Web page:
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The history of oranges at Christmas

Oranges have always been a tradition at Christmas time. A tradition is the passing on of customs from generation to generation. For example, parents teaching their children how to cook a special food, or celebrate a festival in a certain way. Putting oranges in stockings and making Christingles are traditions.

Posted on Tuesday 30th October 2018

Have a selection of oranges for children to see and taste. Introduce the story by telling the children that traditionally, Father Christmas leaves an orange in a child’s stocking when he comes to visit on Christmas Eve.

The history of oranges at Christmas

A long time ago (14th – 18th century) giving a gift of an orange was a sign of being rich and powerful. Oranges were rare as there was no chilled transport, which meant they often went bad during the journey to the UK.

Having a juicy perfect orange was a very special treat. The practice of giving an orange in a stocking came from a story about St Nicholas. Nicholas was born in a village in the Mediterranean and his family was very rich. He spent his time helping the poor and eventually became a Bishop.

One day Nicholas met a poor man who could not provide a dowry for his three daughters. Ask the children if they know what a dowry is. (The tradition of parents providing money on the marriage of a daughter.) The next night Nicholas went to the poor man’s house and threw three bags of gold for the daughter’s dowries down the chimney.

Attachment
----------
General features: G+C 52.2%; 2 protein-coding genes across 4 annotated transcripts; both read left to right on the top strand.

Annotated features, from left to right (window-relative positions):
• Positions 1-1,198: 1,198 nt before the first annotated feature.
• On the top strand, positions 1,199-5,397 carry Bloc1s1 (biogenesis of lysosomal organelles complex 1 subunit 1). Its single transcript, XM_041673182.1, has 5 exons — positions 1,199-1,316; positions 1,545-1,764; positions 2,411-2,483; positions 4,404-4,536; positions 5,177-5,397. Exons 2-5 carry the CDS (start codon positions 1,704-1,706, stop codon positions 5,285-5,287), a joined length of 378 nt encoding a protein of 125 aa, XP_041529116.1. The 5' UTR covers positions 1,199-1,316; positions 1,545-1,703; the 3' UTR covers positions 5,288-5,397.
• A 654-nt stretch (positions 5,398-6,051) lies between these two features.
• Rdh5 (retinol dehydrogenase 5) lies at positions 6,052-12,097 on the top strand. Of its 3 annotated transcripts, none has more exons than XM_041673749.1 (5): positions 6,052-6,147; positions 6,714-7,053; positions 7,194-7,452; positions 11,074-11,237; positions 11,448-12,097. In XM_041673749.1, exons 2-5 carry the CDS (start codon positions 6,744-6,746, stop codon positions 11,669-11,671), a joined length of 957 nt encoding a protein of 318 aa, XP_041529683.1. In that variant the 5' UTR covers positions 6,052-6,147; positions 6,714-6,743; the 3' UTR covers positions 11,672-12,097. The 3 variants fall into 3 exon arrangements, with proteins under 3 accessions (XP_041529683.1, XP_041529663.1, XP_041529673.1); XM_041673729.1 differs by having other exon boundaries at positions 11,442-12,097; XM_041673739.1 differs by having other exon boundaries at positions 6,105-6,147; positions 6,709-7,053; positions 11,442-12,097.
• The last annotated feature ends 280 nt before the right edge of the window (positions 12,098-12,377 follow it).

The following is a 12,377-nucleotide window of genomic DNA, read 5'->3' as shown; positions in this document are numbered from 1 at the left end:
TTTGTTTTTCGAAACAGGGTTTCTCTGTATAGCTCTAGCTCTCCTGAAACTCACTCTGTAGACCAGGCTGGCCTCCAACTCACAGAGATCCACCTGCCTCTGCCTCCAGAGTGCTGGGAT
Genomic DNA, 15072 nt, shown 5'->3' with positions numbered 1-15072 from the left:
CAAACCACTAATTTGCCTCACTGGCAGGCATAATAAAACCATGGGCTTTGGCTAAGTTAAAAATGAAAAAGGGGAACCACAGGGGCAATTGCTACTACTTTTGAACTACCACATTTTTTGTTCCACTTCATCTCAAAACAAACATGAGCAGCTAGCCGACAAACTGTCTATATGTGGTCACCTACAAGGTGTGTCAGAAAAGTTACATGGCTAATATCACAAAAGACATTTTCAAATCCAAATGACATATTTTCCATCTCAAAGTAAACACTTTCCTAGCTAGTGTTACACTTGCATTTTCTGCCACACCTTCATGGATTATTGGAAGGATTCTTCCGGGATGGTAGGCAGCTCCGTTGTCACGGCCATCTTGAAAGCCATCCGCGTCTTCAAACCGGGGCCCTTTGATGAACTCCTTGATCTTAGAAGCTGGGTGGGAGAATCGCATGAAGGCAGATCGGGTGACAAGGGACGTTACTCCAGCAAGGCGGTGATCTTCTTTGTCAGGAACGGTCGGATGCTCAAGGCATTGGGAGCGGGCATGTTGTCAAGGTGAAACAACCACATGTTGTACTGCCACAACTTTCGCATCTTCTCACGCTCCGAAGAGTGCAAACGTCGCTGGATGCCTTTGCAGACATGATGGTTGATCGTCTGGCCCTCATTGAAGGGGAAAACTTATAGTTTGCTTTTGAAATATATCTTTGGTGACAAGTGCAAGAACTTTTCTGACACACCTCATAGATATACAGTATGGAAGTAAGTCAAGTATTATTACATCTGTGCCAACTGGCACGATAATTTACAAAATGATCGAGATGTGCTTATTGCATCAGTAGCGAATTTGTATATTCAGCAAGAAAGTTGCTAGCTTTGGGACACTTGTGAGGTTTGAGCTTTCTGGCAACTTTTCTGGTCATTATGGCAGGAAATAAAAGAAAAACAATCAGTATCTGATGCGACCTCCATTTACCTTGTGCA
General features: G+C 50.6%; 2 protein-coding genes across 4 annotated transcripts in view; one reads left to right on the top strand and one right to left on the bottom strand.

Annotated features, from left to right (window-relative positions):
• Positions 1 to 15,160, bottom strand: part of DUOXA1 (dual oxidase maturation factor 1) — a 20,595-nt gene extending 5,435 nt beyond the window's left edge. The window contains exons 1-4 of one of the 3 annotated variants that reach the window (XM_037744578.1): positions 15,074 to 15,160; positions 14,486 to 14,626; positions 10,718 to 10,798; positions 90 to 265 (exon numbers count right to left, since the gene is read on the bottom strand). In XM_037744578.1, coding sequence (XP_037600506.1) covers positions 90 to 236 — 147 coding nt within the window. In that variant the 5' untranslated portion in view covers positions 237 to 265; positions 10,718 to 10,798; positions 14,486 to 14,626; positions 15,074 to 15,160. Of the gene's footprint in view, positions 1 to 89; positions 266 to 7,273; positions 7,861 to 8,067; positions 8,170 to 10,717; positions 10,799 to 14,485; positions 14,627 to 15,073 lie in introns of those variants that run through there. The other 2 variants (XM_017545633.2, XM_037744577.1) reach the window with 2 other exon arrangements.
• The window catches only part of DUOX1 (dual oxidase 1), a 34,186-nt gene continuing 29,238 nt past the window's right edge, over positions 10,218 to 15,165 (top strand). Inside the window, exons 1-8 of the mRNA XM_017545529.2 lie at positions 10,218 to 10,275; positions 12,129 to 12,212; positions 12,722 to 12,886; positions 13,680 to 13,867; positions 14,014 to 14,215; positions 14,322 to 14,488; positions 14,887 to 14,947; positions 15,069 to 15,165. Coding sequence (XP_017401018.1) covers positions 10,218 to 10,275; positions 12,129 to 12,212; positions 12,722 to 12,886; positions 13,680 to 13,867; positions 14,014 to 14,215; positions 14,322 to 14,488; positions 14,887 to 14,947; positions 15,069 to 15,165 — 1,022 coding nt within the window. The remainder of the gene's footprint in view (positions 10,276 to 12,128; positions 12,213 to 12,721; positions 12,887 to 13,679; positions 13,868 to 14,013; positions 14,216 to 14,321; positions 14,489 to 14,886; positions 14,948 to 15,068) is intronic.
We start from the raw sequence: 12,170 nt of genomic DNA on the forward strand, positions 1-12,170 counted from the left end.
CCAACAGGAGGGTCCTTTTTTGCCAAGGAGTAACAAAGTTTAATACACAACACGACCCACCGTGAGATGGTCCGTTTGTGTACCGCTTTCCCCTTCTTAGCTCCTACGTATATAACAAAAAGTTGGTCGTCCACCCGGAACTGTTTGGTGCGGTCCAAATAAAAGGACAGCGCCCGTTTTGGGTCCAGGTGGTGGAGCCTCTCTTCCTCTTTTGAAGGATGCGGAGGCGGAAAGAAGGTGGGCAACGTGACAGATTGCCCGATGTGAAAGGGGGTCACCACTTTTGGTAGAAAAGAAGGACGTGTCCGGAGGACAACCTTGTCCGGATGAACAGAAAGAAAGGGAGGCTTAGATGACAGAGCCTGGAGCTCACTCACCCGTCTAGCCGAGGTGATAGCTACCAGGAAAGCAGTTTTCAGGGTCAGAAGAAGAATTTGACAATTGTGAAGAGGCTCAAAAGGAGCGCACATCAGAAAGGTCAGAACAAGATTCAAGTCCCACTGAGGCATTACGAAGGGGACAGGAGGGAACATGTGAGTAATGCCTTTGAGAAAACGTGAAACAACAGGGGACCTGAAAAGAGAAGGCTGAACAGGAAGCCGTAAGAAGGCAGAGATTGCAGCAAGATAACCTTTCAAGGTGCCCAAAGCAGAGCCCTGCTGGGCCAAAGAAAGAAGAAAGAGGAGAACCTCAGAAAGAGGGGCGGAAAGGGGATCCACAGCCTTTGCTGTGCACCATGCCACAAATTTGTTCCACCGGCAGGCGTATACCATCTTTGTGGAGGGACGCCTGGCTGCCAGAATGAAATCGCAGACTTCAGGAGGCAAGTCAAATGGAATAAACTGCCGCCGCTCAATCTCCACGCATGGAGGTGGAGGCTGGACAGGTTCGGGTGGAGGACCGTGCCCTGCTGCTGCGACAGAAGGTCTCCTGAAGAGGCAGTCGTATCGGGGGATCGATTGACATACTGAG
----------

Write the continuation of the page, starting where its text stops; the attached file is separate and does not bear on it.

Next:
The girls had hung their stockings up to dry in front of the fireplace and the bags landed in the stockings. They found the gold in their stockings and were able to marry. Oranges symbolise the bags of gold at the bottom of the stockings.

How to make a Christingle

Activity – How to make a Christingle

Children often make a Christingle – but what does it mean?  Christingles are lit during a church service. They are made from an orange decorated with red tape, sweets and a candle.

The Christingle service is an opportunity to bring your whole community together, to share the Christian story and to experience the joy and wonder of this well-loved Christmas tradition. Some school make Christingles in school and then take them to the local church for a service.

The symbolism of Christingle

Each element of a Christingle has a special meaning and helps to tell the Christian story:

  • The orange represents the world.
  • The red ribbon (or tape) symbolises the love and blood of Christ.
  • The sweets and dried fruit represent all of God’s creations – including the 4 seasons. The four sticks can also be seen as North, South, East and West – representing the whole world.
  • The lit candle represents Jesus’s light in the world, bringing hope to people living in darkness.

You will need:

  • A large orange
  • A small candle
  • Red ribbon or washi tape – long enough to go around the middle of your orange
  • 4 cocktail sticks
  • Raisins, cranberries, sultanas
  • A small piece of foil (to catch wax dripping from your candle)
  • A pencil to make a hole in the top of your orange
  • Sticky tape to secure the ribbon on your orange – if not using washi tape.

Instructions:

  1. Measure the red ribbon around the middle of your orange and cut to the right length, allow a little overlap.
  2. Stick your ribbon or washi tape to the orange – if using ribbon, use a piece of tape or a small pin.
  3. Make a small hole in the top of the orange.
  4. Skewer the dried fruit onto the four cocktail sticks (share them equally).
  5. Put the cocktail sticks around the orange just above the middle at North, South, East and West.
  6. Cover the hole at the top of the orange with a small piece of foil.
  7. Place the candle in the orange.
  8. Light your candle when you are ready to use it.

N.B Children need to be supervised when lighting candles. Ensure hair is tied back. Cocktail sticks are sharp – adult supervision is required.

christingle

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